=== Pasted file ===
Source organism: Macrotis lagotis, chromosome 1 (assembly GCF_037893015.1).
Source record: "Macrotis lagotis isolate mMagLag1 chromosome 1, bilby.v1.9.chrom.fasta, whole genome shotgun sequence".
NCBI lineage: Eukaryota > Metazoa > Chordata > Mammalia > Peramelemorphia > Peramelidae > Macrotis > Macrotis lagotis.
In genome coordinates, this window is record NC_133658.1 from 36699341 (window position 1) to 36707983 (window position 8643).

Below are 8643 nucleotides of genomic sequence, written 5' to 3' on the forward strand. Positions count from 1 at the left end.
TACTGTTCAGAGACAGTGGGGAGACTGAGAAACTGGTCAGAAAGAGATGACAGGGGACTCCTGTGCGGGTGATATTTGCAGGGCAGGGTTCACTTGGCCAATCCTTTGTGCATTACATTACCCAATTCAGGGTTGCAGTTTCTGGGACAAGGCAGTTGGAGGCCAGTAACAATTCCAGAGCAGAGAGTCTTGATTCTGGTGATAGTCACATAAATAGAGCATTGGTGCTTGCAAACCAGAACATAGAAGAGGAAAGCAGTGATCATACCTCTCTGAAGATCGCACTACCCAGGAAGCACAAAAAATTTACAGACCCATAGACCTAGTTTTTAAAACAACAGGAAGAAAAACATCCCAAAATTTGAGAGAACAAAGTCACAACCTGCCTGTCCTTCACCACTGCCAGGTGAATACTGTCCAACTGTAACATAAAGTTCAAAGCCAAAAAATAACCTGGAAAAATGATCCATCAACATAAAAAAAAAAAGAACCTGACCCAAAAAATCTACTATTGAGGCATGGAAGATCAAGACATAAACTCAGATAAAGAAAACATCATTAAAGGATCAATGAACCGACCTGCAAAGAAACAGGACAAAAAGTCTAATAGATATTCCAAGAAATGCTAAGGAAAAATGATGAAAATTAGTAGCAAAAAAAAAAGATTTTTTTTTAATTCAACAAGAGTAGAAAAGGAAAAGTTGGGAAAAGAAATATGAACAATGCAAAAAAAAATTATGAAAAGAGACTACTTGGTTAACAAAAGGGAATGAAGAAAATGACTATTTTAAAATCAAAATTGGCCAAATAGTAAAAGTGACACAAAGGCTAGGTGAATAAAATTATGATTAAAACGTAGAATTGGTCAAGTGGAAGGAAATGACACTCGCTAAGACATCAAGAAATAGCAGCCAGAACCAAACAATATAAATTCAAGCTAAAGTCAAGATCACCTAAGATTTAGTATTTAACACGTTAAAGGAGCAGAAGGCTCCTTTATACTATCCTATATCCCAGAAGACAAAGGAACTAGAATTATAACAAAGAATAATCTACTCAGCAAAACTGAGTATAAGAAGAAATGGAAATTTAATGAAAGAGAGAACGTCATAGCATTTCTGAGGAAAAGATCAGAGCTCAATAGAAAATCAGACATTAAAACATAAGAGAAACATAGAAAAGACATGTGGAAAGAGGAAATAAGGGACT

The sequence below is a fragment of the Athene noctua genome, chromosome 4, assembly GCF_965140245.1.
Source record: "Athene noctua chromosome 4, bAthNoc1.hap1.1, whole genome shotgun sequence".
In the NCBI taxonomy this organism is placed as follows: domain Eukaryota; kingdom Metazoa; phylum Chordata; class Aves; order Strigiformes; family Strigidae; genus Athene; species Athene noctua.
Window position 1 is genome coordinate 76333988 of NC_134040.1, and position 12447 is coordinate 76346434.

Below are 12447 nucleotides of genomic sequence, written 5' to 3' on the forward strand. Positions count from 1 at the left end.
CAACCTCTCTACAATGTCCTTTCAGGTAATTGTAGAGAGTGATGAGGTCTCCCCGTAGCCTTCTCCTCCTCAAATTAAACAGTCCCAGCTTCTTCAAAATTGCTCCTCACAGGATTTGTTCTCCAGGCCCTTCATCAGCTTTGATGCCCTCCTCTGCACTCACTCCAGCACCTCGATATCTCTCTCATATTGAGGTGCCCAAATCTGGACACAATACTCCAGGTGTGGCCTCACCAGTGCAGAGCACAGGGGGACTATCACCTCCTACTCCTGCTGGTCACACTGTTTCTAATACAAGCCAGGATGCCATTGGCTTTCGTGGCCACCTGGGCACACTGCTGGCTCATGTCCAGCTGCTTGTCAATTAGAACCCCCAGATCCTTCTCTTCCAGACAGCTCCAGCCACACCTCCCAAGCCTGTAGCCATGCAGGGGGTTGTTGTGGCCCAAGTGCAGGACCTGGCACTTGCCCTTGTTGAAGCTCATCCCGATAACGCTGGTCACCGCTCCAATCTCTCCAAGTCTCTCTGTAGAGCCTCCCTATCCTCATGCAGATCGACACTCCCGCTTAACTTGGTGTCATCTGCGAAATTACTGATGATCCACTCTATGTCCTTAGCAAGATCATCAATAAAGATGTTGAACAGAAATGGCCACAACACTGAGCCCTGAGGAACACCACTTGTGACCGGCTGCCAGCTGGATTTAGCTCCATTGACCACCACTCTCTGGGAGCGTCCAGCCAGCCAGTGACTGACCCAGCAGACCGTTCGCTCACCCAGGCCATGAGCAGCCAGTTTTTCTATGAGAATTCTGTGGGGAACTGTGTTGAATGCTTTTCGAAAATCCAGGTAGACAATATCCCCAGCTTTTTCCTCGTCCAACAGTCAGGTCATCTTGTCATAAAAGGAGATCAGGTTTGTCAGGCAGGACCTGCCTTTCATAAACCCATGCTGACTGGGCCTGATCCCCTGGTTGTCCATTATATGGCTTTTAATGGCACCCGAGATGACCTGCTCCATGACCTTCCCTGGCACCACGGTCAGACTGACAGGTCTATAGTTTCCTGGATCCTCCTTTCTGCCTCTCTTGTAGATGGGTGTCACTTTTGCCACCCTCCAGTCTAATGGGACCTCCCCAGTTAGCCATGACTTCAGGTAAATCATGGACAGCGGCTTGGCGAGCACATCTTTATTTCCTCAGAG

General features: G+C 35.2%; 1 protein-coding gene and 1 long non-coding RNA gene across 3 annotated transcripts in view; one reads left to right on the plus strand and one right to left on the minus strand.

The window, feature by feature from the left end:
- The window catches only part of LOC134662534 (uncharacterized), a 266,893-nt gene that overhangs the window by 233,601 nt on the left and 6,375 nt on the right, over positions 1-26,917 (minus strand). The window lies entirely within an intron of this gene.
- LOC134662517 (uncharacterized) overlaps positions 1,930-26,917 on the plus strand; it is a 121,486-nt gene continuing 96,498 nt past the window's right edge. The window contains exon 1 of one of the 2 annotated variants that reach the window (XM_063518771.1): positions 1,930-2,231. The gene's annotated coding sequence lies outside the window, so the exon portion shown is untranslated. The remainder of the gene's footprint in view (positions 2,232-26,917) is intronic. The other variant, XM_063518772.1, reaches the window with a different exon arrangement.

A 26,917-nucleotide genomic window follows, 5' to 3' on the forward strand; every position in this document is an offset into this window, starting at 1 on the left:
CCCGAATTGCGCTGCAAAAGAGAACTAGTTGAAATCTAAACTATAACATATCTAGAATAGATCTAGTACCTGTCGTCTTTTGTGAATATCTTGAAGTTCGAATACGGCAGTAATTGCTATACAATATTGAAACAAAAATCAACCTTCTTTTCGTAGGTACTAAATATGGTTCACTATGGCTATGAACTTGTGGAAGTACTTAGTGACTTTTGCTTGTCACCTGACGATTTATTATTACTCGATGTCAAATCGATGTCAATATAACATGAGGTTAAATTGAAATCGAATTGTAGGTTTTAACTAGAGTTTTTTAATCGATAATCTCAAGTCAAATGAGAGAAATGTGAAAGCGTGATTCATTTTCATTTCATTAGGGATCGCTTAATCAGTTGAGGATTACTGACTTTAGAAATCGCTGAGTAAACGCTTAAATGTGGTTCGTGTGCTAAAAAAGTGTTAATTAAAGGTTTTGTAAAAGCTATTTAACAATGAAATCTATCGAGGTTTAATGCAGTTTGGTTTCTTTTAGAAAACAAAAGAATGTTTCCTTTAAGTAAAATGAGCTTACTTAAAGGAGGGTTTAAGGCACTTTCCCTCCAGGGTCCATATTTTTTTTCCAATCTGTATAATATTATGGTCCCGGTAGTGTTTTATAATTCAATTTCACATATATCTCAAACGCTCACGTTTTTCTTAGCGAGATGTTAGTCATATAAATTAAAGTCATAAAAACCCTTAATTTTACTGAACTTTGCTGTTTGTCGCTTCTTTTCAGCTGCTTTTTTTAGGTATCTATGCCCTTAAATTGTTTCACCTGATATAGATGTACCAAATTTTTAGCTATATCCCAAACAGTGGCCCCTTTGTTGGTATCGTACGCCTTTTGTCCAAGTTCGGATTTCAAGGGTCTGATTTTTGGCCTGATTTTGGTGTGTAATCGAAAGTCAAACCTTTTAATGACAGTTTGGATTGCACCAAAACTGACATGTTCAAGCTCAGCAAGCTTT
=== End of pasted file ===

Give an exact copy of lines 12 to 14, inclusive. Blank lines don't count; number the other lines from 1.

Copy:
CAACCTCTCTACAATGTCCTTTCAGGTAATTGTAGAGAGTGATGAGGTCTCCCCGTAGCCTTCTCCTCCTCAAATTAAACAGTCCCAGCTTCTTCAAAATTGCTCCTCACAGGATTTGTTCTCCAGGCCCTTCATCAGCTTTGATGCCCTCCTCTGCACTCACTCCAGCACCTCGATATCTCTCTCATATTGAGGTGCCCAAATCTGGACACAATACTCCAGGTGTGGCCTCACCAGTGCAGAGCACAGGGGGACTATCACCTCCTACTCCTGCTGGTCACACTGTTTCTAATACAAGCCAGGATGCCATTGGCTTTCGTGGCCACCTGGGCACACTGCTGGCTCATGTCCAGCTGCTTGTCAATTAGAACCCCCAGATCCTTCTCTTCCAGACAGCTCCAGCCACACCTCCCAAGCCTGTAGCCATGCAGGGGGTTGTTGTGGCCCAAGTGCAGGACCTGGCACTTGCCCTTGTTGAAGCTCATCCCGATAACGCTGGTCACCGCTCCAATCTCTCCAAGTCTCTCTGTAGAGCCTCCCTATCCTCATGCAGATCGACACTCCCGCTTAACTTGGTGTCATCTGCGAAATTACTGATGATCCACTCTATGTCCTTAGCAAGATCATCAATAAAGATGTTGAACAGAAATGGCCACAACACTGAGCCCTGAGGAACACCACTTGTGACCGGCTGCCAGCTGGATTTAGCTCCATTGACCACCACTCTCTGGGAGCGTCCAGCCAGCCAGTGACTGACCCAGCAGACCGTTCGCTCACCCAGGCCATGAGCAGCCAGTTTTTCTATGAGAATTCTGTGGGGAACTGTGTTGAATGCTTTTCGAAAATCCAGGTAGACAATATCCCCAGCTTTTTCCTCGTCCAACAGTCAGGTCATCTTGTCATAAAAGGAGATCAGGTTTGTCAGGCAGGACCTGCCTTTCATAAACCCATGCTGACTGGGCCTGATCCCCTGGTTGTCCATTATATGGCTTTTAATGGCACCCGAGATGACCTGCTCCATGACCTTCCCTGGCACCACGGTCAGACTGACAGGTCTATAGTTTCCTGGATCCTCCTTTCTGCCTCTCTTGTAGATGGGTGTCACTTTTGCCACCCTCCAGTCTAATGGGACCTCCCCAGTTAGCCATGACTTCAGGTAAATCATGGACAGCGGCTTGGCGAGCACATCTTTATTTCCTCAGAG

General features: G+C 35.2%; 1 protein-coding gene and 1 long non-coding RNA gene across 3 annotated transcripts in view; one reads left to right on the plus strand and one right to left on the minus strand.

The window, feature by feature from the left end: